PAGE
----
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PlantFiles: Cycad, Chestnut Dioon, Edible-Seed Cycas
Dioon edule

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Family: Zamiaceae
Genus: Dioon (dy-OH-awn) (Info)
Species: edule (ED-yew-lee) (Info)

Synonym:Dioon edule var. edule
Synonym:Dioon imbricatum
Synonym:Dioon strobilaceum
Synonym:Zamia macleni
Synonym:Platyzamia rigida

6 members have or want this plant for trade.

Category:
Cycads

Height:
18-24 in. (45-60 cm)
24-36 in. (60-90 cm)
36-48 in. (90-120 cm)
4-6 ft. (1.2-1.8 m)

Spacing:
4-6 ft. (1.2-1.8 m)
6-8 ft. (1.8-2.4 m)
8-10 ft. (2.4-3 m)
10-12 ft. (3-3.6 m)

Hardiness:
USDA Zone 8b: to -9.4 C (15 F)
USDA Zone 9a: to -6.6 C (20 F)
USDA Zone 9b: to -3.8 C (25 F)
USDA Zone 10a: to -1.1 C (30 F)
USDA Zone 10b: to 1.7 C (35 F)
USDA Zone 11: above 4.5 C (40 F)

Sun Exposure:
Full Sun
Sun to Partial Shade

Danger:
Seed is poisonous if ingested
All parts of plant are poisonous if ingested
Plant has spines or sharp edges; use extreme caution when handling

Bloom Color:
Inconspicuous/none

Bloom Time:
N/A

Foliage:
Grown for foliage
Evergreen
Silver/Gray
Blue-Green
Smooth-Textured
Leathery-Textured

Other details:
Drought-tolerant; suitable for xeriscaping
Average Water Needs; Water regularly; do not overwater
This plant may be considered a protected species; check before digging or gathering seeds
This plant is fire-retardant
This plant is resistant to deer

Soil pH requirements:
6.1 to 6.5 (mildly acidic)
6.6 to 7.5 (neutral)
7.6 to 7.8 (mildly alkaline)

Patent Information:
Non-patented

Propagation Methods:
From seed; germinate in a damp paper towel
From seed; germinate in vitro in gelatin, agar or other medium

Seed Collecting:
Properly cleaned, seed can be successfully stored

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There are a total of 31 photos.
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Profile:

2 positives
2 neutrals
No negatives

Gardeners' Notes:

RatingAuthorContent
Positive Phoolan On Nov 28, 2012, Phoolan from San Luis Obispo, CA (Zone 9a) wrote:

My dioon was 4' when purchased and spent a year in it's nursery pot before I planted it in a semi-sheltered spot. I live in the coastal Rio Grande Valley, the soil in my yard is poor and sandy. Harsh, salty winds are nearly constant. Temperatures in the summer were between 90 to 100 degrees for months. Other specimens that I've noticed around town, planted in full sun, look bleached and exhausted. Given part shade, enough but not too much water, a little fertilizer and it's been doing well.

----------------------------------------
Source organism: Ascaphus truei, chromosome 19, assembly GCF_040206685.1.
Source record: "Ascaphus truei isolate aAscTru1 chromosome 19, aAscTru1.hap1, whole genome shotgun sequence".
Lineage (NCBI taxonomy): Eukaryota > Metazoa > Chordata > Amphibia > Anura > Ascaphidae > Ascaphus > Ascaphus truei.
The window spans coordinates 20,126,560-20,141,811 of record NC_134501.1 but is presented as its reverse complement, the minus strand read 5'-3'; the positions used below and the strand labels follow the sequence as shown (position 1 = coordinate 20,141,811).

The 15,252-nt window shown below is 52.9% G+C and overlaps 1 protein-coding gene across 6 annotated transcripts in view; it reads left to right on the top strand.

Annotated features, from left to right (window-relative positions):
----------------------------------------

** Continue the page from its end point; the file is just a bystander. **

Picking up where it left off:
Neutral TheAmericanGardener On Jan 10, 2010, TheAmericanGardener from Portland, OR wrote:

Experimenting with this cycad in the ground in Portland Oregon. It has survived 2 hard freezes each lasting a week or more. I have a small and larger one both on the south facing side of the house. Smaller one has taken leaf damage each time but the larger one has taken no cold damage, only snow load damage. I would not say it takes snow load well when its leafs are large but I am impressed with how cold hardy it is.

Neutral Cretaceous On Jun 20, 2007, Cretaceous from El Sobrante, CA (Zone 9b) wrote:

Dioon edule is native to northern and central Mexico (Nuevo Leon, San Luis Potosi, Sonora, Tamaulipas, Guerrero, Hidalgo, Jalisco, Michoacan, Nayarit, Oaxaca, Queretaro, and Veracruz).

It grows in rocky habitats where annual rainfall is 39-59 inches. Grows well here in zone 9b.

Zamiaceae are listed on CITES Appendix II.

Positive palmbob On Sep 26, 2003, palmbob from Acton, CA (Zone 8b) wrote:

Though this plant is so common, it's hard to get excited about it anymore, still a nice looking older specimen is a great looking plant, so I guess my experience has been positive. I have germinated countless numbers of this species, and they have got to be one of the easiest plants in the world to germinate. The seeds are about a large grape size and hard as a rock, yet somehow that little eophyl makes its way out into the soil.

Like most all Dioons, this is a Mexican native, and is not threatened at this time (unlike about all other members of the genus). It is readily found in most nurseries in Southern California and is quite hardy here. It is a very adaptable plant to just about any soil except muddy, non-draining clay (and even then it will sometimes survive.. but usually rots). The leaves are very stiff, blue-green, to sea-green, to green-green and each leaflet is simple and ends in a sharp spine. Just about all the other Dioon species have more complex leaflets, or they are not arranged on a flat plane like these are. The caudex tends to grow quite slowly and a plant with 1 foot of stem can be quite old (20-40 years+).

There are several varieties of Dioon edule, and some put these varieties in different species categories. Most all look about the same except for minor variations in the leaf pattern.

Regional...

This plant has been said to grow in the following regions:

Queen Creek, Arizona
Brentwood, California
El Cerrito, California
Hayward, California
Thousand Oaks, California
Wildomar, California
Brandon, Florida
Fruitland Park, Florida
Loxahatchee, Florida
Windermere, Florida
Savannah, Georgia
Las Vegas, Nevada
Fayetteville, North Carolina
Portland, Oregon
Cayce, South Carolina
Charleston, South Carolina
Cedar Park, Texas
Pearland, Texas
South Padre Island, Texas



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